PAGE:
10. The Duke of York (1895-1952), later King George VI, was the second son of King George and Queen Mary. He was a happily-married father of one daughter (the future Queen Elizabeth II) in 1928; for three years, he had been treated by Lionel Logue to help with his speech difficulties, and he had recently impressed listeners with his improved delivery during the official opening of the new Parliament House in Canberra.
11. Prince Henry of the United Kingdom (1900-1974), later the Duke of Gloucester, was King George and Queen Mary’s third son. A military man, he had been promoted to captain in the 10th Royal Hussars the previous May. Only a few weeks after this banquet, he got another promotion: his father created him Duke of Gloucester, Earl of Ulster, and Baron Culloden. A few months later, though, Henry’s romantic life became a headache for his parents: he met the famous (and married) aviator Beryl Markham while on safari in Africa with his eldest brother. Henry and Beryl conducted a rather public affair for months, until King George decided to distract Henry with a series of foreign assignments.
12. Huriya Tarzi was Queen Soraya’s sister. She later married King Amanullah’s foreign minister, Ghulam Siddiq Charkhi (1894-1962), and settled in Berlin.
13. Princess Arthur of Connaught (1891-1959), previously Princess Alexandra, Duchess of Fife, was a niece of King George and Queen Mary. She married Prince Arthur of Connaught (her first cousin once removed) in 1913. Although she was a royal duchess in her own right, she used her husband’s title after their wedding. Alexandra was a skilled nurse who worked in various medical facilities during and after both world wars.
14. Muhammad Hassan Khan was an Afghan prince who served in various roles in King Amanullah’s court. In 1928, he was Court Chamberlain.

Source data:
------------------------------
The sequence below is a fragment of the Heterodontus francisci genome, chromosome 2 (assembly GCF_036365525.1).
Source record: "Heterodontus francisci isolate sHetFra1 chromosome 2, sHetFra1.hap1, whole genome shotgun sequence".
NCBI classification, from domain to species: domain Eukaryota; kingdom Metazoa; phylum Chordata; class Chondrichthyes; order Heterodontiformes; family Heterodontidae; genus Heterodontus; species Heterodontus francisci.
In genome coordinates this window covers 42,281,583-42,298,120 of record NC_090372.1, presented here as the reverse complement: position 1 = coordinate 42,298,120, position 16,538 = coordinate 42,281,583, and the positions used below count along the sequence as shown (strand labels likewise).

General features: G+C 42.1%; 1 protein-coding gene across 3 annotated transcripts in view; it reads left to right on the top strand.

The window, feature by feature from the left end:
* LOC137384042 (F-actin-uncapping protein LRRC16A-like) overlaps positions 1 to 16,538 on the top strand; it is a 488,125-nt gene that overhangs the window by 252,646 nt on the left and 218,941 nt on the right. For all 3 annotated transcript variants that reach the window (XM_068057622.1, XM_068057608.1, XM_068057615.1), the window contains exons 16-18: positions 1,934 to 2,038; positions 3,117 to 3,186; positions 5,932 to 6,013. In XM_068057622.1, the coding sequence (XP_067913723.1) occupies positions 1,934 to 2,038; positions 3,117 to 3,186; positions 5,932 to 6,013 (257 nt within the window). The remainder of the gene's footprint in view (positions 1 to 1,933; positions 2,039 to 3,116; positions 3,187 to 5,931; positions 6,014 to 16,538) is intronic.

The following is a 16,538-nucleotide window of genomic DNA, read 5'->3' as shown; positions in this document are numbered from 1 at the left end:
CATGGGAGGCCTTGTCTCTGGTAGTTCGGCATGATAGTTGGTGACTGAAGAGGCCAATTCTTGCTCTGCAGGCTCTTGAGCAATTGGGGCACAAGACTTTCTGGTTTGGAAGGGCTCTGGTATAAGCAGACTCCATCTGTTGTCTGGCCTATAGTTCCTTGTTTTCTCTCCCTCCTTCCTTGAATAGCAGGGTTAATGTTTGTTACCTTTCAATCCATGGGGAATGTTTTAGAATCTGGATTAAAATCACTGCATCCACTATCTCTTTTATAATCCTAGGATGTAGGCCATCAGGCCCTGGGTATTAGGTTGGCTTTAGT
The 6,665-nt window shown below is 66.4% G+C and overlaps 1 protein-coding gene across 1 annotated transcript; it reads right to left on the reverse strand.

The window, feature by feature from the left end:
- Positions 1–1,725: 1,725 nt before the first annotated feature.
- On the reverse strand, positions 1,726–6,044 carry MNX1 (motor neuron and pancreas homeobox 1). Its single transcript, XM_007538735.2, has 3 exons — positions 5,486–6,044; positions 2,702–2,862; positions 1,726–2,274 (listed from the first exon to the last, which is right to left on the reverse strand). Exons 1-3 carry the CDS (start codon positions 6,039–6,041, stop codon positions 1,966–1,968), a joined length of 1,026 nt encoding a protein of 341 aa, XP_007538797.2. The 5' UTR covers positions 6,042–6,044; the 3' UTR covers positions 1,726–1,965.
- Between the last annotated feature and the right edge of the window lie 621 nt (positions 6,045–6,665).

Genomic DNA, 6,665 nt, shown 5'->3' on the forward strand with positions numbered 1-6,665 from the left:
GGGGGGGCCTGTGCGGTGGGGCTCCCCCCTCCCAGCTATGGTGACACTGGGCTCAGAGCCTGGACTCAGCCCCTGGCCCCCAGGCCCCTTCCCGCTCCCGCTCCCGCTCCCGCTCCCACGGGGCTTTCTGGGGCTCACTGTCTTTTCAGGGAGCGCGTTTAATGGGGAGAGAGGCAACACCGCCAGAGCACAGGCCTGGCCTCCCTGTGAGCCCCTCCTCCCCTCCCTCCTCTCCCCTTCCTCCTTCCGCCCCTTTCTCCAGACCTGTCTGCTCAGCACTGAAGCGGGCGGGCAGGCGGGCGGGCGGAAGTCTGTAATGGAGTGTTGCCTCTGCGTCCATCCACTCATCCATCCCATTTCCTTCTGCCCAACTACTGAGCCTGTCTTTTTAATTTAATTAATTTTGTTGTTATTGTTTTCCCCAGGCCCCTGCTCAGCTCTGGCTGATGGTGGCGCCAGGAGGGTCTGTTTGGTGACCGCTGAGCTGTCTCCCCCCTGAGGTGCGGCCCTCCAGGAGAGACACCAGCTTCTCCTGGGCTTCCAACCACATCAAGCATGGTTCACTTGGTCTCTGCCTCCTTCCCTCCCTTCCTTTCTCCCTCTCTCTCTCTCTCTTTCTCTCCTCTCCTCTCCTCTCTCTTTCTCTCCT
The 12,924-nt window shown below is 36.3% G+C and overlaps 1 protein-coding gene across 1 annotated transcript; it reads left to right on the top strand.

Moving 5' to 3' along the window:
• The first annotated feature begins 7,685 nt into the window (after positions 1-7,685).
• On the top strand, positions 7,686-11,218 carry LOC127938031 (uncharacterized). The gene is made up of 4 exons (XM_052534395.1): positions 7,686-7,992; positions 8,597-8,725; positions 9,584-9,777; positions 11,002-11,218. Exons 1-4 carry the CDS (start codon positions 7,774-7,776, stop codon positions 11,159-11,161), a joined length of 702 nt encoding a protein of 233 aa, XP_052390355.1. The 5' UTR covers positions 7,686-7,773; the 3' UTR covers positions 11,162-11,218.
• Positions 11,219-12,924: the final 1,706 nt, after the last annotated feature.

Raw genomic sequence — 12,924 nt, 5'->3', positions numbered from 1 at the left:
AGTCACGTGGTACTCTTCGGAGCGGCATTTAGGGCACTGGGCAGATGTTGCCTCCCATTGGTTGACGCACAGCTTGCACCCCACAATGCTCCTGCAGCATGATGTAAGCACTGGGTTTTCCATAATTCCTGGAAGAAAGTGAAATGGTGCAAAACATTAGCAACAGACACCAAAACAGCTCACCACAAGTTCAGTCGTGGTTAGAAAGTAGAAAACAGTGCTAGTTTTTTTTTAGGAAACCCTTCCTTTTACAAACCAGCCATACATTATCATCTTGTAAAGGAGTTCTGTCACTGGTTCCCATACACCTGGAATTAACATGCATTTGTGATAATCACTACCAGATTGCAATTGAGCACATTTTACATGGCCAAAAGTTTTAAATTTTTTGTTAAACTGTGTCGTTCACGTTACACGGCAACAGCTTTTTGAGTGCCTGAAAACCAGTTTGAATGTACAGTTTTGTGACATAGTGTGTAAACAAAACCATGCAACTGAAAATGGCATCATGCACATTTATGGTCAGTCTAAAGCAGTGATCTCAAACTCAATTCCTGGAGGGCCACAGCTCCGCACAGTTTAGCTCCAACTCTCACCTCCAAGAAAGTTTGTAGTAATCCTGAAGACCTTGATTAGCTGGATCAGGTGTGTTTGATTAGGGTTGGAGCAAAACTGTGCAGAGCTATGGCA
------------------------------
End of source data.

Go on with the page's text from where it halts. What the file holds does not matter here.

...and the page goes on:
15. Alfonso Merry del Val y Zulueta, Marques de Merry del Val (1864-1943) was the Spanish ambassador to Britain from 1913 until 1931. The son of a career diplomat, he was born in London and had significant Irish ancestry (hence the “Merry” part of his name/title). He was also one of King Alfonso XIII of Spain’s English teachers.
16. Prince Arthur of Connaught (1883-1938) was a grandson of Queen Victoria. His parents were Prince Arthur, Duke of Connaught and Princess Louise Margaret of Prussia; his sisters were Crown Princess Margareta of Sweden and Lady Patricia Ramsay. In 1913, he married another of Victoria’s descendants, Princess Alexandra, Duchess of Fife.
17. Randall Davidson (1848-1930) was Archbishop of Canterbury from 1903 until November 1928. His wife, Edith (d. 1938), was the daughter of another Archbishop of Canterbury, Archibald Campbell Tait. Davidson was the first Archbishop of Canterbury to retire; all his predecessors had died in office.
18. Stanley Baldwin (1867-1947) was in the midst of the second of his three tenures as prime minister in 1928. His wife, Lucy (1869-1945), was a philanthropist who advocated for advances in maternal care.
19. Rufus Isaacs, 1st Marquess of Reading (1860-1935) served in numerous government positions. In 1928, he had recently completed a term as Viceroy of India; he also served as ambassador to the United States, Attorney General, Lord Chief Justice, and Secretary of State for Foreign Affairs. His wife, Alice (1866-1930), was active in charitable work, supporting causes related to women and children during her time as vicereine.
20. Edmund Allenby, 1st Viscount Allenby (1861-1936) was a decorated soldier who became a Field Marshal after his service in the Middle East during World War I. He commanded T.E. Lawrence, and his character features prominently in Lawrence of Arabia. He and his wife, Adelaide, became Viscount and Viscountess Allenby in October 1919.
21. David Lloyd George (1863-1945) served as Britain’s prime minister from 1919 until 1922; in 1928, he was the leader of the Liberal Party.
22. James Ramsay Macdonald (1866-1937) served as Britain’s prime minister twice; in 1928, he was Leader of the Opposition as the leader of the Labour Party.